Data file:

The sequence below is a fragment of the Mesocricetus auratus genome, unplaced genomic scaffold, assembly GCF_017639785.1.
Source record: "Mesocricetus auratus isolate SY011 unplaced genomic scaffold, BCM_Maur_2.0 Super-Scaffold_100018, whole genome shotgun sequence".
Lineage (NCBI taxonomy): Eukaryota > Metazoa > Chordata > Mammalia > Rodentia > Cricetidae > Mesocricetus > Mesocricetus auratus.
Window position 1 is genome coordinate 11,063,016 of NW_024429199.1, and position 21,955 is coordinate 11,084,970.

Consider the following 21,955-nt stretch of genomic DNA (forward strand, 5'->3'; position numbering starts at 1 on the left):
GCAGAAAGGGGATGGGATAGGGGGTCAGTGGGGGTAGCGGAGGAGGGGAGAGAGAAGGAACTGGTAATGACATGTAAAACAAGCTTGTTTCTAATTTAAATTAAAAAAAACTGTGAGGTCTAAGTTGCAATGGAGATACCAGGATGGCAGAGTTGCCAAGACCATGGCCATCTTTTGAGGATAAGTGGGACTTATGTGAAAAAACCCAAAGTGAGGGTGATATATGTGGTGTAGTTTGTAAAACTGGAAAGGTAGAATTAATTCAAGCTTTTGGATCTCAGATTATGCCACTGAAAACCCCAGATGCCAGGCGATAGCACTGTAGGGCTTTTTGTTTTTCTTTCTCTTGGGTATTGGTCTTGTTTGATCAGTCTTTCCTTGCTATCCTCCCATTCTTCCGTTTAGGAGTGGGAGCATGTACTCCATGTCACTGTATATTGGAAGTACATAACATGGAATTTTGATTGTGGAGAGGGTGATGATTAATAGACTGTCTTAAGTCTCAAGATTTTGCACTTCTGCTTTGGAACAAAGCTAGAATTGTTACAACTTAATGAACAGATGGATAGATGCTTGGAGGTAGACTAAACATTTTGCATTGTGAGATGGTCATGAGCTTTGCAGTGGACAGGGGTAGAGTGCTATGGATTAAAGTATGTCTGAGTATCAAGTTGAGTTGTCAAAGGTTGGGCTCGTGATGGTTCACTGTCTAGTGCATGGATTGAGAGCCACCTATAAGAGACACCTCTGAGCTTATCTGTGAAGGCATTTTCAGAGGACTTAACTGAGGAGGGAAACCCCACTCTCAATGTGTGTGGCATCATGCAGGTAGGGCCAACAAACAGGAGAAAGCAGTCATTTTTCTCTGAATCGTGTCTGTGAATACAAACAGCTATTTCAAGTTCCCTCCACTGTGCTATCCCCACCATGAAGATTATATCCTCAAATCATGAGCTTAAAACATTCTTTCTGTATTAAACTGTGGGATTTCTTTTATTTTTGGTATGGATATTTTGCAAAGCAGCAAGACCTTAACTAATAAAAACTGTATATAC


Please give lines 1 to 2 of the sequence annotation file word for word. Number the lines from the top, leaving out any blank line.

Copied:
The sequence below is a fragment of the Mesocricetus auratus genome, unplaced genomic scaffold, assembly GCF_017639785.1.
Source record: "Mesocricetus auratus isolate SY011 unplaced genomic scaffold, BCM_Maur_2.0 Super-Scaffold_100018, whole genome shotgun sequence".